XpmWriteFileFromPixmap} searches for color names in this file and if found
writes them out instead of the rgb values.

In addition on system which support such features if the given file name ends
by .Z it is assumed to be a compressed file. Then, {\bf XpmWriteFileFromPixmap}
writes to a piped compress process. And if instead of a file name {\bf NULL}
is passed to {\bf XpmWriteFileFromPixmap}, it writes to the standard output.

\vspace{.5cm}
To create a pixmap from an {\bf XPM} file directly included in a program, use
{\bf XpmCreatePixmapFromData}.

\begin{flushleft}

int XpmCreatePixmapFromData({\it display, d, data, \\
\hspace{3cm}pixmap\_return, shapemask\_return, attributes})\\

\hspace{1cm}Display {\it *display;}\\
\hspace{1cm}Drawable {\it d;}\\
\hspace{1cm}char {\it **data;}\\
\hspace{1cm}Pixmap {\it *pixmap\_return;}\\
\hspace{1cm}Pixmap {\it *shapemask\_return;}\\
\hspace{1cm}XpmAttributes {\it *attributes;}

\end{flushleft}

\begin{description}

\itemit{display} Specifies the connection to the X server.
\itemit{d} Specifies which screen the pixmap is created on.
\itemit{data} Specifies the location of the pixmap data.
\itemit{pixmap\_return} Returns the pixmap which is created.
\itemit{shapemask\_return} Returns the shape mask pixmap which is created if
any.
\itemit{attributes} Specifies the location of an {\bf XpmAttributes} structure
to get and store informations, or {\bf NULL}.

\end{description}

The {\bf XpmCreatePixmapFromData} function allows you to include in your C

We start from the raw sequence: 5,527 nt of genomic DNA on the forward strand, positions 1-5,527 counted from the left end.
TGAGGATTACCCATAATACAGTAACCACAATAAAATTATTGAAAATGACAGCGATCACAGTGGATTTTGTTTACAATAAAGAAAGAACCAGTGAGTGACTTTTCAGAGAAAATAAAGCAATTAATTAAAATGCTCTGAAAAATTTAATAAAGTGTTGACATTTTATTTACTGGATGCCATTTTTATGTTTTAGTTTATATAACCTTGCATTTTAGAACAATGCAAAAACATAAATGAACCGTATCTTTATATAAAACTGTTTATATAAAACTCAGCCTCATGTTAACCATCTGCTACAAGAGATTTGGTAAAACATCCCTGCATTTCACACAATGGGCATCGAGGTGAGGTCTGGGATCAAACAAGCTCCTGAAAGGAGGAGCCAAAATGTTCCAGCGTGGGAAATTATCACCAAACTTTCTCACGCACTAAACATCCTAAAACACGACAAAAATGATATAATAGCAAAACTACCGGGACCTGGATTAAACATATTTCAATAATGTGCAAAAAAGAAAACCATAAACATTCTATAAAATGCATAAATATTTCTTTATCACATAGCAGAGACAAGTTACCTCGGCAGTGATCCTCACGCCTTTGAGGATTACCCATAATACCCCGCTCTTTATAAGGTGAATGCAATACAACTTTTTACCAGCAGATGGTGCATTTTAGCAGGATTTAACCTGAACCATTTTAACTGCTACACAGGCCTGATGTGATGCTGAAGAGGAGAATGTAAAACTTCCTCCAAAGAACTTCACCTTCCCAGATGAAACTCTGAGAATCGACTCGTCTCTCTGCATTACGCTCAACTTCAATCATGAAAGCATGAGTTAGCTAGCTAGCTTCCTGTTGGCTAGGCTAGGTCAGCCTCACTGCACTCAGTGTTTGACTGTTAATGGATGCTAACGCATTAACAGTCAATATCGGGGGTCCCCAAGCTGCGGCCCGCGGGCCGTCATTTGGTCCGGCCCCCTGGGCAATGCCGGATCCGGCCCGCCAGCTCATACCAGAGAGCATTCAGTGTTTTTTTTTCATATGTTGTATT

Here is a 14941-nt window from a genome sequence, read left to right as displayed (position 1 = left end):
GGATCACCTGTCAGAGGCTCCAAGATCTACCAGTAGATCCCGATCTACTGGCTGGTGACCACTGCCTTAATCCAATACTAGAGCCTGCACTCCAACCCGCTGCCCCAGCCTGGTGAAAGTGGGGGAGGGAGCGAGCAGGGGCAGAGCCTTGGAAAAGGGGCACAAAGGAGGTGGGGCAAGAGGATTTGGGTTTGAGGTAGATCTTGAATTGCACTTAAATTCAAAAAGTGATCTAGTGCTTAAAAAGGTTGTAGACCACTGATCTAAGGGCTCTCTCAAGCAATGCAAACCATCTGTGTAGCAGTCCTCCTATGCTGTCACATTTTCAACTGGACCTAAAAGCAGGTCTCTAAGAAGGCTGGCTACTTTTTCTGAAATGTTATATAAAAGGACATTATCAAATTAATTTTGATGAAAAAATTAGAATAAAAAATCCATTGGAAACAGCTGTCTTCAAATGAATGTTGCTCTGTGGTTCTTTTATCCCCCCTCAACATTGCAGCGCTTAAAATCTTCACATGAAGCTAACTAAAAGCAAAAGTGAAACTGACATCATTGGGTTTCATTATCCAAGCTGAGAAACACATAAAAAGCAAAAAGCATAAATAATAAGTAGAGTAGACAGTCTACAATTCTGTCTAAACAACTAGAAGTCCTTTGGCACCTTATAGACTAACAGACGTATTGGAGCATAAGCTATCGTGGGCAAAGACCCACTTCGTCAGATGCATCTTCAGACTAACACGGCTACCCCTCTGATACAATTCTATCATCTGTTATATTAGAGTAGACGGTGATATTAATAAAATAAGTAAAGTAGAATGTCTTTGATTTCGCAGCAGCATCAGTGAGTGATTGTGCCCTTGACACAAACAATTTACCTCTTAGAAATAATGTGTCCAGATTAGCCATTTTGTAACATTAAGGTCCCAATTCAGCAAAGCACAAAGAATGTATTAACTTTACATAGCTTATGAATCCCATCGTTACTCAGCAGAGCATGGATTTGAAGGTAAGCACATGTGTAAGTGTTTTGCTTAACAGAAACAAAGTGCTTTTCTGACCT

program an {\bf XPM} pixmap file which was written out by {\bf
XpmWriteFileFromPixmap} without reading in the pixmap file.

{\bf XpmCreatePixmapFromData} exactly works as {\bf Xpm\-Read\-Pixmap\-File}
does and returns the same way. It just reads data instead of a file. Here
again, it is the caller's responsibility to free the pixmaps, the colors and
possibly the data returned into the {\bf XpmAttributes} structure.

\vspace{.5cm}
In some cases, one may want to create an {\bf XPM} data from a pixmap in order
to be able to create a pixmap from this data using the {\bf
XpmCreatePixmapFromData} function later on. To do so use {\bf
XpmCreateDataFromPixmap}.

\begin{flushleft}

int XpmCreateDataFromPixmap({\it display, data\_return, pixmap, shapemask,\\
\hspace{3cm}attributes})\\

\hspace{1cm}Display {\it *display;}\\
\hspace{1cm}char {\it ***data\_return;}\\
\hspace{1cm}Pixmap {\it pixmap;}\\
\hspace{1cm}Pixmap {\it shapemask;}\\
\hspace{1cm}XpmAttributes {\it *attributes;}

\end{flushleft}

\begin{description}

\itemit{display} Specifies the connection to the X server.